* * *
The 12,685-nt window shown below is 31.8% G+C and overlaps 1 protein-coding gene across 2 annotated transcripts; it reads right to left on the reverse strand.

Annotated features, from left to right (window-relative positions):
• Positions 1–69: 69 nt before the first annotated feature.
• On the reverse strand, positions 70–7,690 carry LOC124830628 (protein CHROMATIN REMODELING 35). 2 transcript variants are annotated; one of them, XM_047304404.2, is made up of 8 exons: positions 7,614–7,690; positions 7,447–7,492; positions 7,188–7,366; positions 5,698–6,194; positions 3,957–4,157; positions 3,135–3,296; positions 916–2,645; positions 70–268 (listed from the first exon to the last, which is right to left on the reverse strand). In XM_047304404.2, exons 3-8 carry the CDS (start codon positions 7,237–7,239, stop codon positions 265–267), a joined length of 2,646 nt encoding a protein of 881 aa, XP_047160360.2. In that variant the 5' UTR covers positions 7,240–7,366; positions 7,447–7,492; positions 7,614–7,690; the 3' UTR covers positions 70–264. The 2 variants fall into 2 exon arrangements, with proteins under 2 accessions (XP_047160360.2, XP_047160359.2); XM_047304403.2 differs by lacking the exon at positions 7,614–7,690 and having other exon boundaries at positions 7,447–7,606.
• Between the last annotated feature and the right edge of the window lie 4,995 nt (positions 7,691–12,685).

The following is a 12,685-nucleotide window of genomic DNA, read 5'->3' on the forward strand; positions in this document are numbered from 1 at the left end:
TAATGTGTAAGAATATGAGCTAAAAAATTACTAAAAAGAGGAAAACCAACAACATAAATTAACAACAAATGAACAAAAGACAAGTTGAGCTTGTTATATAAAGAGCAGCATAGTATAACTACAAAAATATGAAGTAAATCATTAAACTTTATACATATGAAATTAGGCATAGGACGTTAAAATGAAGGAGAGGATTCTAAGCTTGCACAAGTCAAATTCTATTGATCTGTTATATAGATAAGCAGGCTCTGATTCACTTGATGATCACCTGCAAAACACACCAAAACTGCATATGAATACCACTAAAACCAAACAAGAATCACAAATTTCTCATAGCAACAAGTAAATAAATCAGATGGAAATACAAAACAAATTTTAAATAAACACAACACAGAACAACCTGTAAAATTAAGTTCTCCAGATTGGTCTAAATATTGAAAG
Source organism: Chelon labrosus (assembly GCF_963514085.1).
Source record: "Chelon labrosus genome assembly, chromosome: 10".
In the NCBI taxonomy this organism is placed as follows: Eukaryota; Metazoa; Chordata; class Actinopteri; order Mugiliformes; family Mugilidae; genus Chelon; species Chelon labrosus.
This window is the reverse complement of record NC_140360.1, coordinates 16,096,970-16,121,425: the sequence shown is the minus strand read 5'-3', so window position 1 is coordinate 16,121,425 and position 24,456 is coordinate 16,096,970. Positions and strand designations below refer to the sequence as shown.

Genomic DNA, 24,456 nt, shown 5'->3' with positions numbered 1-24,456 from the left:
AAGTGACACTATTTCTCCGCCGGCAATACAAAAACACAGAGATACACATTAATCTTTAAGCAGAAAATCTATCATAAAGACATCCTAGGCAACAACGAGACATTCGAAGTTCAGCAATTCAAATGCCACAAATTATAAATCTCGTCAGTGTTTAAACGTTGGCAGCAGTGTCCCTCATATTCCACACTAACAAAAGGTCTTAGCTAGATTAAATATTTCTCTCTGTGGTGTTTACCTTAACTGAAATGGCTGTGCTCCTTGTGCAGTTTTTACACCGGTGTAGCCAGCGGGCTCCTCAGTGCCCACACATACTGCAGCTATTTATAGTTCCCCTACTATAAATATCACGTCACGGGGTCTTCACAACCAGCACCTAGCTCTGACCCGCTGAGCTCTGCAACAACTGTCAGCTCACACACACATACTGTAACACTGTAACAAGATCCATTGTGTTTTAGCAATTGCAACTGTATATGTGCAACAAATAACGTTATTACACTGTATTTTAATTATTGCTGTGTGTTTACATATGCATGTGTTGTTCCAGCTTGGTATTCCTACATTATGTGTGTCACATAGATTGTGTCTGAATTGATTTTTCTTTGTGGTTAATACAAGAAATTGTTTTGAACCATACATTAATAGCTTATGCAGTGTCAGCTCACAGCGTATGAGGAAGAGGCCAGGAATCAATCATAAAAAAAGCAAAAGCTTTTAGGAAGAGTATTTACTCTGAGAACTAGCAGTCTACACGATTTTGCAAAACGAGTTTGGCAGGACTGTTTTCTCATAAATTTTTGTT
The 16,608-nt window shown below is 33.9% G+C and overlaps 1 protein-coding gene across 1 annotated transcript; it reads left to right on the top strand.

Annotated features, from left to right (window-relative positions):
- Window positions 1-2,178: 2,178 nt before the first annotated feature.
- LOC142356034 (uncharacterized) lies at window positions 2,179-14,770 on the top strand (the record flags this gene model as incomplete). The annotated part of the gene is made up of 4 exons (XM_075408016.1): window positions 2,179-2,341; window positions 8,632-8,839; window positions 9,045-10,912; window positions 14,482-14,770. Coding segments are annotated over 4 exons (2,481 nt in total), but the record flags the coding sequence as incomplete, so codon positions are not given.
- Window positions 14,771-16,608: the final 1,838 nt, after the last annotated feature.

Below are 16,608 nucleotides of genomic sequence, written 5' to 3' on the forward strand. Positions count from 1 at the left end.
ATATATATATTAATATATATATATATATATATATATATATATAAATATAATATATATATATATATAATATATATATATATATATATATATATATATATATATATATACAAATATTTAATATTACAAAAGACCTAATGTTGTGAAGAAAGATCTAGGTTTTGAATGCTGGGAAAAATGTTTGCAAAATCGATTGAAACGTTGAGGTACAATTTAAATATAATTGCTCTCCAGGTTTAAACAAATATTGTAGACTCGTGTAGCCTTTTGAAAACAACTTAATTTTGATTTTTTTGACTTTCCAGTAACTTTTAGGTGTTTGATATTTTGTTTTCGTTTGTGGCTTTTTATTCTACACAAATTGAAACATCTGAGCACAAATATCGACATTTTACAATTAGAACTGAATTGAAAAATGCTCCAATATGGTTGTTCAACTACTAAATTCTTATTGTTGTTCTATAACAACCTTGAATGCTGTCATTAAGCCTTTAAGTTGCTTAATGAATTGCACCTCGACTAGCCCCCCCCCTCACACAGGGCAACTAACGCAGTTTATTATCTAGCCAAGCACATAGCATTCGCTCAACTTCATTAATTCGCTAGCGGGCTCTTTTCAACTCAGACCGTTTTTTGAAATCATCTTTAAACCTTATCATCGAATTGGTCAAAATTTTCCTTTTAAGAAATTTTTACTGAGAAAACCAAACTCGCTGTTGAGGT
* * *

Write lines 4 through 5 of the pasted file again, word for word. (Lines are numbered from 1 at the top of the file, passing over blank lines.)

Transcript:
• On the reverse strand, positions 70–7,690 carry LOC124830628 (protein CHROMATIN REMODELING 35). 2 transcript variants are annotated; one of them, XM_047304404.2, is made up of 8 exons: positions 7,614–7,690; positions 7,447–7,492; positions 7,188–7,366; positions 5,698–6,194; positions 3,957–4,157; positions 3,135–3,296; positions 916–2,645; positions 70–268 (listed from the first exon to the last, which is right to left on the reverse strand). In XM_047304404.2, exons 3-8 carry the CDS (start codon positions 7,237–7,239, stop codon positions 265–267), a joined length of 2,646 nt encoding a protein of 881 aa, XP_047160360.2. In that variant the 5' UTR covers positions 7,240–7,366; positions 7,447–7,492; positions 7,614–7,690; the 3' UTR covers positions 70–264. The 2 variants fall into 2 exon arrangements, with proteins under 2 accessions (XP_047160360.2, XP_047160359.2); XM_047304403.2 differs by lacking the exon at positions 7,614–7,690 and having other exon boundaries at positions 7,447–7,606.
• Between the last annotated feature and the right edge of the window lie 4,995 nt (positions 7,691–12,685).